“There are also no tax incentives to make these early-stage investments, which further reduces local investors’ willingness to take risks,” he adds.
What puts the Kenyan ecosystem in this tight spot?
The dynamics at play in key startup hubs across sub-Saharan Africa are key to understanding the variations in investment patterns in different locales.
Kenya, Nigeria, and South Africa, for a considerable amount of time, have been the top startup investment destinations on the continent, raking in the bulk of venture capital. But the individual ecosystems seem to be wired very differently.
The South African corner boasts a close-knit circle of startup funders and support organisations. Also, a handful of venture capitalists and angel networks are able to fulfill the investment needs of the country’s technology startups, especially at the early stages.
On the other hand, startup support organisations like Silicon Cape, Simodisa and the Southern African Venture Capital and Private Equity Association (SAVCA) are assisting local startups and funders, connecting the local ecosystem and building for South Africa.
In fact, South Africa is the only country in sub-Saharan Africa where indigenous “fund of funds” are being launched and supported by large corporates, and even the government itself.
One such example is the SA SME Fund; a fund of funds backed by more than 50 large South African corporates with a corpus of more than USD 100 Mn. The fund has actively invested in many seed, pre-seed, and Series A VC funds and is directly helping the startup economy to grow in South Africa.
The existence of the Section 12J legislation, as implemented by the government, is also quite instrumental in pushing the needle in terms of locally-sourced investments.
Unlike South Africa, the Nigerian startup ecosystem is an open playground for many diaspora Nigerians who are rushing back to Nigeria to grab a share of the burgeoning startup scene.
Besides that, many fund managers and investors have launched funds exclusively for Nigerian startups, even if the fund is based out of the United States. And beyond that, the country’s vibrant tech scene is well-connected and is able to mobilise, such that local tech founders are democratising startup investments by setting up rolling funds.
Think Future Collective and Nkali Fund, they are the first of their kind in Africa, initiated by successful Nigerian founders of (now) big startups looking to accelerate the tech wave in the continent’s most populous country.
Furthermore, early supporters and venture builders like CcHub have helped form a bubbly ecosystem and also built a healthy amount of hype around it.
Another interesting factor at play in the Nigerian startup ecosystem is the ever-increasing support of gigantic global corporates, including the likes of Facebook, Google, has fueled investments in Nigerian startups. This is either directly through their startup initiatives or in partnership with entities like CcHub.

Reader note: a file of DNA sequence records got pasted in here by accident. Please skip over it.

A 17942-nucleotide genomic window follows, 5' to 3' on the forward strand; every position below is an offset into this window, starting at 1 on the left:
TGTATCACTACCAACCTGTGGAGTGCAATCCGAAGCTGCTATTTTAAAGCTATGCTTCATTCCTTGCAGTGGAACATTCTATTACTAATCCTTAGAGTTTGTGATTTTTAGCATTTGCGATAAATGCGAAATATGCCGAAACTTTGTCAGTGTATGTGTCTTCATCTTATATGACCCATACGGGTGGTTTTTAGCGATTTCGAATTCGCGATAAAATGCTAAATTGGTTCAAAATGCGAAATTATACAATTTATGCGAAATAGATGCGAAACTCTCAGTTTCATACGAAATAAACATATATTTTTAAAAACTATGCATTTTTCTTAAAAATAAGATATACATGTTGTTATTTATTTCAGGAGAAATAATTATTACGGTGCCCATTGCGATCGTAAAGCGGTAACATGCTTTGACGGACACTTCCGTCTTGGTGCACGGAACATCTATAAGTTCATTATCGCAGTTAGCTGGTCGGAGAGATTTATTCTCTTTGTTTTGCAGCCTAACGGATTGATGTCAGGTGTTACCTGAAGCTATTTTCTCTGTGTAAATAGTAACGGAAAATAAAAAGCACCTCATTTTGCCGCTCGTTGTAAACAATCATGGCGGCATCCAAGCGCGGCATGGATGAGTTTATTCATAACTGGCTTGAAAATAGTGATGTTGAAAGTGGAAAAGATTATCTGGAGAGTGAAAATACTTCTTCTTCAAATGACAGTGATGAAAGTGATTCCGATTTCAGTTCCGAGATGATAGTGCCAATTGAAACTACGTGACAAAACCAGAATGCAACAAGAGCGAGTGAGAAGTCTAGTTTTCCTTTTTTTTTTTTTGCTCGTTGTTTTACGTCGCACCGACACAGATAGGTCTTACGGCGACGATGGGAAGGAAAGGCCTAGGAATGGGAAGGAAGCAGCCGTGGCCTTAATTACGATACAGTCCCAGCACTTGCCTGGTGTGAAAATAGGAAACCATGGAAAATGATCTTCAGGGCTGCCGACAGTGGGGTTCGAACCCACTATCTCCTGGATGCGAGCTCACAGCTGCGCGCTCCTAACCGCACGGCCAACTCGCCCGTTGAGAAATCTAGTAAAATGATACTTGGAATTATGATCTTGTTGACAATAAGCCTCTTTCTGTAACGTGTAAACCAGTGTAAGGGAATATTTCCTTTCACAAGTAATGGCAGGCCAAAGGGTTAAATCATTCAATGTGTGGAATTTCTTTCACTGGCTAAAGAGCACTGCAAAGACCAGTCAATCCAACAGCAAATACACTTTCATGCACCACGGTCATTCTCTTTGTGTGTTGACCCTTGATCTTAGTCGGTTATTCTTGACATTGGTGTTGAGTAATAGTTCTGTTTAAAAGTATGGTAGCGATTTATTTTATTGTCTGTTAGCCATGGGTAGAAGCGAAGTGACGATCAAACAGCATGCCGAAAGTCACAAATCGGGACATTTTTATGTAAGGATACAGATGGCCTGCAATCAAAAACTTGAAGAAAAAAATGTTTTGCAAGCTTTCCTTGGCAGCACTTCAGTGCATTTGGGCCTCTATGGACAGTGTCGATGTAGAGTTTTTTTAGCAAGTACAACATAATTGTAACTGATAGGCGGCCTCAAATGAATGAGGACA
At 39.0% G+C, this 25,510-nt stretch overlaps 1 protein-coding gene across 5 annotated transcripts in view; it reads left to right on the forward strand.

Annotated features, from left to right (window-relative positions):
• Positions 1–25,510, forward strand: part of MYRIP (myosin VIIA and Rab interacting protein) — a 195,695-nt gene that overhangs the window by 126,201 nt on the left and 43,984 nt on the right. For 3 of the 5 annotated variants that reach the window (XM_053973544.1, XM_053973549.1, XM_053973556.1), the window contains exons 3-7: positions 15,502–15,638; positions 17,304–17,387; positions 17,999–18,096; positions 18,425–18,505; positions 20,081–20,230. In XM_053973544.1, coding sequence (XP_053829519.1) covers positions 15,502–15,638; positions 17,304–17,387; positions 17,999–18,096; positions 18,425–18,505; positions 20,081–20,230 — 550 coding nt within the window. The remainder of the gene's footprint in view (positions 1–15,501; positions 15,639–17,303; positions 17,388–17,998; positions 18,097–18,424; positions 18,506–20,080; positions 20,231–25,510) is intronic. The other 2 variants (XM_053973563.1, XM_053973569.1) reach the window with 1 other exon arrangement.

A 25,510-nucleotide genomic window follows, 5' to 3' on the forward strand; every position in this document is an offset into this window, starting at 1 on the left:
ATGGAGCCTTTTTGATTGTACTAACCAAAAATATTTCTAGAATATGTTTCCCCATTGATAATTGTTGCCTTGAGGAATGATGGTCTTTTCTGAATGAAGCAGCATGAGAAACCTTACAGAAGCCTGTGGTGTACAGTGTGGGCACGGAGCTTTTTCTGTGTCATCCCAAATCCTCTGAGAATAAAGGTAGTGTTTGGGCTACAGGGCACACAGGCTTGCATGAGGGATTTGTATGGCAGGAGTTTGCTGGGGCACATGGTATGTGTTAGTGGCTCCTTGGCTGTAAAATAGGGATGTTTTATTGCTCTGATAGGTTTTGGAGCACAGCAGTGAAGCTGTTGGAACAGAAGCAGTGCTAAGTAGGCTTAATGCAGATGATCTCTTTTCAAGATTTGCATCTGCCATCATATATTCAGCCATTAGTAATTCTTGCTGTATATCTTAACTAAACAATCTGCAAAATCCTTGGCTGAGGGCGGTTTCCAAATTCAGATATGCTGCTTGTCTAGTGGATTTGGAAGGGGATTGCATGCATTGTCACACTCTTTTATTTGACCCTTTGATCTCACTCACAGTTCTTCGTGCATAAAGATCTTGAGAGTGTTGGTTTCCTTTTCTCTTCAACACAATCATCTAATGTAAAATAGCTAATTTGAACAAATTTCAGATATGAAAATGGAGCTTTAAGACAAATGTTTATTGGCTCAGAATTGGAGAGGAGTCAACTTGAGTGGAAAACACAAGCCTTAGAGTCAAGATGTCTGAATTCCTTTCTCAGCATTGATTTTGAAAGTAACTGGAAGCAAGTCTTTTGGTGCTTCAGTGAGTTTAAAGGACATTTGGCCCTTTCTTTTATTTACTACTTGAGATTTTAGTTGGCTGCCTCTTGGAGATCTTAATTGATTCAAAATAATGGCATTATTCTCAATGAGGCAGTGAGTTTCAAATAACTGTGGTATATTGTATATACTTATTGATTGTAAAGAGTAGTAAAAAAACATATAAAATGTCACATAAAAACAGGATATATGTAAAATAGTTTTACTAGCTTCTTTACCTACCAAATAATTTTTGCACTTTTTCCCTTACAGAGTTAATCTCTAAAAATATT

On its part, being an expat-friendly country, Kenya has seen a surge in the number of startups over recent years, and unlike, say, Nigeria, where expat-run startups are almost non-existent, foreign founders are well represented in Kenya.
Looking at AfriCo data, Kenya had a total of 952 active startups in 2018, and the number jumped to 1,373 in 2020.
A 50 percent jump in 24 months is remarkable but unlike South Africa and Nigeria – where locally-domiciled or local fund manager-led funds weigh in with a healthy amount of backing for local startups – Kenyan startups seem to rely heavily on capital from overseas investors since local backers are few and far between.
And that’s because foreign capital seems to have quite an affinity for foreign founders, even when it makes little business sense.
“I remember a case where an investor faced with two entrepreneurs building the same product in Kenya, ended up investing in a foreign entrepreneur who had little or no knowledge of the local terrain against a local entrepreneur who was born and brought up here,” says Waliaula.
There’s a good chance that stories like that will remain a recurring theme in the Kenyan tech startup ecosystem if the underlying fundamental issue that is feeding the manifested problem is not addressed.
Is change coming?
The Kenyan authorities seem to be well aware of the situation in the country, and it appears they are taking steps to tilt the balance and sort of level the playing field.
In August 2020, Kenya’s new National Information Communication and Technology (ICT) Policy was published in the Kenya Gazette. And one of the biggest talking points in the new policy is the provision that redefines ICT company ownership requirements in Kenya.
Part of Kenya’s new national ICT policy seeks to compel foreign companies doing business in the country’s ICT sector to cede no less than 30 percent shareholding to Kenyans.
In other words, Kenyan individuals or corporations must own at least a third of any tech venture rooted in Kenya, lest such companies will not be licensed to operate in the country.
On a similar note, Kenya’s Startup Bill 2020, which has been published in the Kenya Gazette and is currently being pushed through parliament, has a provision that proposes majority Kenyan ownership for startups operating in the country.
These developments seem like measures that are being pushed to even the odds for both local and foreign founders in Kenya. But like most things, they come with pros and cons.
While such measures may foster increased local participation, it could also brew an unwanted by-product: the shrinking of the foreign capital, which essentially fuels the Kenyan startup ecosystem at present.
This might hurt Kenya’s attempt to restructure its startup scene to function more like those of other key African startup hubs like South Africa, Nigeria, and even Egypt, at least in terms of the source and destination of startup funding.
Will Kenya be able to catch up or has the train left the station? Perhaps that’s another tale that time alone can tell.
Edited by: Nzekwe Henry